MEET Saif Faisal
A bookshelf can tell you a lot about a person. In the heart of Bangalore, the ‘Silicon Valley’ of India, Saif Faisal’s carefully-curated collection of texts contains everything from French cuisine, to racecar manuals, to architecture to design to philosophy.
Graduated from RV School of Architecture in 2010.
Honed his technical skills through building racecars.
A student of philosophy, cultural anthropology and sociology.
"Racing gave me in-depth exposure to conceive, develop, test and improve a design to its best; but there was always some scope for more. It’s like squeezing a lemon--there is always more left."
"It was the use of ceramics and metal which was very attractive; also, the principles of sustainability. The initial line of objects caught my eye for their simple and subtle calmness."
"As I was expanding my life in those ways, I was becoming more coherent with my idea of what I thought was beautiful. I was putting that on paper and applying it to design."
These diverse works reflect the hungry mind of their curator. Founder of his eponymous design workshop, Saif has distilled his diverse interests into coherent designs that, though restrained, embody the “humour and seriousness” with which he approaches his work.
Designing opposite the pervading sensibility in India— ‘Jugaad,’ a culture of work-around solutions— Saif is part of a generation focused on quality and longevity. In his own words, it's a group of “avant-garde designers with fresh perspective, taking a sensible and progressive attitude towards design.” With architecture skills honed in the classroom and mechanical skills perfected on the racetrack, Saif’s socially-conscious design looks towards a bright future in which technology and craftsmanship peacefully coincide.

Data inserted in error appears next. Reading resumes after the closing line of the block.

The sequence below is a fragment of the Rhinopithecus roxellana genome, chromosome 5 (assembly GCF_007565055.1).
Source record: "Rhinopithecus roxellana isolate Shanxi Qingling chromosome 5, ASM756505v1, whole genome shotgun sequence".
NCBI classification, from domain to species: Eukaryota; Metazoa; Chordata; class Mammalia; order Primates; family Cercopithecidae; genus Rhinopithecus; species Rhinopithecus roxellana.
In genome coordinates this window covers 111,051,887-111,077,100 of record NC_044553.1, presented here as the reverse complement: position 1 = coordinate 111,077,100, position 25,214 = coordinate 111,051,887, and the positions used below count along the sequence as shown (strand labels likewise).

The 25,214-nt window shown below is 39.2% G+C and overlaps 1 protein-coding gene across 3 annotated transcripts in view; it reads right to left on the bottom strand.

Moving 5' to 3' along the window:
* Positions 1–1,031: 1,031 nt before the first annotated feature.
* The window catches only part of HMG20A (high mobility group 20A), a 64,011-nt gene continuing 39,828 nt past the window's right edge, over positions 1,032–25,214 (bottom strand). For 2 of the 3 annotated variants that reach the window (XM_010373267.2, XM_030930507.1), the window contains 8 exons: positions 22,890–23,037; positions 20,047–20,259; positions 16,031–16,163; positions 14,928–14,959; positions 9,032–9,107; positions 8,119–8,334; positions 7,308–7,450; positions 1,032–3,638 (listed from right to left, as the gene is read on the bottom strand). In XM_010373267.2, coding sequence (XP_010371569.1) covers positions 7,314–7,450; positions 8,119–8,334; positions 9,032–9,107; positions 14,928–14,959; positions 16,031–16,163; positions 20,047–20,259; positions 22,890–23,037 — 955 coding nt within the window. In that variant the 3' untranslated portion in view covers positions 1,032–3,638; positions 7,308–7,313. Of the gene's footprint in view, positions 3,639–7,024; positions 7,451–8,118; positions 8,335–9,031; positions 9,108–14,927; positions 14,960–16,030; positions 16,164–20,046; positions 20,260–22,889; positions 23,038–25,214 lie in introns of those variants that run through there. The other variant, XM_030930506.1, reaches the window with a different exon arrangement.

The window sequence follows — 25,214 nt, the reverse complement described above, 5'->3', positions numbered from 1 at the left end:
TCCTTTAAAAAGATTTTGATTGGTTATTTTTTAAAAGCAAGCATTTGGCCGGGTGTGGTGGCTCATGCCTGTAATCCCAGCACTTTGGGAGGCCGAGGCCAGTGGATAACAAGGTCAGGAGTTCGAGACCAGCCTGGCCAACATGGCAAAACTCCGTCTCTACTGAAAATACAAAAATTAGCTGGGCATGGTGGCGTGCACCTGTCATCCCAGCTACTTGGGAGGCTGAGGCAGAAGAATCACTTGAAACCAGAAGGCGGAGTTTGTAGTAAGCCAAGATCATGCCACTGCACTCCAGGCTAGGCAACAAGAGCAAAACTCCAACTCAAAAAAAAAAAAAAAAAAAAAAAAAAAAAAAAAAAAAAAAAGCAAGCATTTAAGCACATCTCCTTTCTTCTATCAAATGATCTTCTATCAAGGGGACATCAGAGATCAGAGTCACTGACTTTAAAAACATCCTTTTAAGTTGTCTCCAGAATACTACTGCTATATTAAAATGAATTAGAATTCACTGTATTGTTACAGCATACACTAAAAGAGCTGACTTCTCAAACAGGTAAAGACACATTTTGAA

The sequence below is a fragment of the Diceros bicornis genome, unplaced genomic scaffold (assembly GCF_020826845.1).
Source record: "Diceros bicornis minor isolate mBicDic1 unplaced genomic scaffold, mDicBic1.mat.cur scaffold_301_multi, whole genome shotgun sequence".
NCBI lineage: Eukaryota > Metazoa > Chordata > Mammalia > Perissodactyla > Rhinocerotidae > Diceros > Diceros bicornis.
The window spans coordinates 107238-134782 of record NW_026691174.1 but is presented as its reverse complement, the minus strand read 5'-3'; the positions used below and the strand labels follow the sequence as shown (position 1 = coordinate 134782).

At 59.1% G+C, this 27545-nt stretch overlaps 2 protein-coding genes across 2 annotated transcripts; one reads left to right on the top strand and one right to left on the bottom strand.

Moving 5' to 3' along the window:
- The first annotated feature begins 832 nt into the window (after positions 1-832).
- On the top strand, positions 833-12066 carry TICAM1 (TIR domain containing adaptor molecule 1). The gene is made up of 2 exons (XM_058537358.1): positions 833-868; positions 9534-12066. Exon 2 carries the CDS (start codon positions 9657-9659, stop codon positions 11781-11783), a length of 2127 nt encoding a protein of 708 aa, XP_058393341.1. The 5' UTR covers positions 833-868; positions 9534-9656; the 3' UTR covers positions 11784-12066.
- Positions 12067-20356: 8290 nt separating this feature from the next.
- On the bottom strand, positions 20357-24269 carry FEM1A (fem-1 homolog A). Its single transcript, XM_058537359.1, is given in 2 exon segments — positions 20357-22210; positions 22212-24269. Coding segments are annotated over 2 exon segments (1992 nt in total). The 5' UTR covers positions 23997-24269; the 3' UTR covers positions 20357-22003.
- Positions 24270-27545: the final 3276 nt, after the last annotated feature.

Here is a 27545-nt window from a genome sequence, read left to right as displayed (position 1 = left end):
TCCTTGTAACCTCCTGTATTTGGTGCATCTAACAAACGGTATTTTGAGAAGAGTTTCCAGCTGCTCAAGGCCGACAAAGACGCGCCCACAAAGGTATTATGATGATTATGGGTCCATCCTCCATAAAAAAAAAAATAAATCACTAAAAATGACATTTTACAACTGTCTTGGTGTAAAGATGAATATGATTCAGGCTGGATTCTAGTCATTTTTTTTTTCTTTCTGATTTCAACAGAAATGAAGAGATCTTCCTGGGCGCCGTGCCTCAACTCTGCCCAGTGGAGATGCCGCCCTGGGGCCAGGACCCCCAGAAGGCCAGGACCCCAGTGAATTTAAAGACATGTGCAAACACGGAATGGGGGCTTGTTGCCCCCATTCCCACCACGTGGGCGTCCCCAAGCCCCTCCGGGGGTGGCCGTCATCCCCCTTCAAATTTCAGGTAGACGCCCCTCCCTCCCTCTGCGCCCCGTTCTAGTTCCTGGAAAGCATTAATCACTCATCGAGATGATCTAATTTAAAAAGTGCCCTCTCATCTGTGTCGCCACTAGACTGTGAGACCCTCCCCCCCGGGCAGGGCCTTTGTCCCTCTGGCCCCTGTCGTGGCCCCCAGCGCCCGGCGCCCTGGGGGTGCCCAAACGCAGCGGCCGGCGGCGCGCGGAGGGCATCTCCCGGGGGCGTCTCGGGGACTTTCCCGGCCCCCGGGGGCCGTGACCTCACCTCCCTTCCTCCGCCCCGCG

How did you first become interested in design?
I didn’t know what design was when I was young, but that was where I was heading, I suppose. I had a huge enthusiasm for things and objects: their materials, beauty and making. I always found it fascinating to watch a carpenter or a mason do his craft. I could make stuff out of anything that was around; I used to make miniature farms with plantations and working irrigation, inspired by the country life I experienced during the summer stays at my grandfather’s farm. I’d also make models of scooters and bikes out of wheat flour dough. That’s one of the reasons I still love scale models so much.
It was around 16 that I discovered design could be a career option. I wanted to become an automotive designer. I enrolled in an Architecture Undergraduate program, as it was the closest available option in Bangalore to what I wanted to do. There, in college, I discovered Formula Student Racing— things were never the same after.
What was the first object you ever designed?
If I recall, it had to be my bicycle--I had done some modifications on it to make it more like a dirtbike in appearance. I also created some sprocket geometry design for my first motorcycle to increase its top speed--and it worked! It was a technical exercise but I had consciously ‘designed’ it for a particular result.
What is Formula Student Racing, and how did you first get involved in it?
Formula Student Racing is a competition organized by the Society of Automotive Engineers (SAE International). Students form teams and design, build and race cars across various, worldwide venues. I was part of a team formed by the Mechanical Engineering department of my college, called Ashwa Racing. It had been formed just a year before.
On my orientation day at school, I shared my sketches of cars and bikes with the Basic Design teacher. They suggested I join the team, who had been looking for someone to do the styling and ergonomics. It was like fate had me there. That was a big reason that I stuck with the college, and completed the course in architecture.
How has the design community in India grown or changed since you started your career?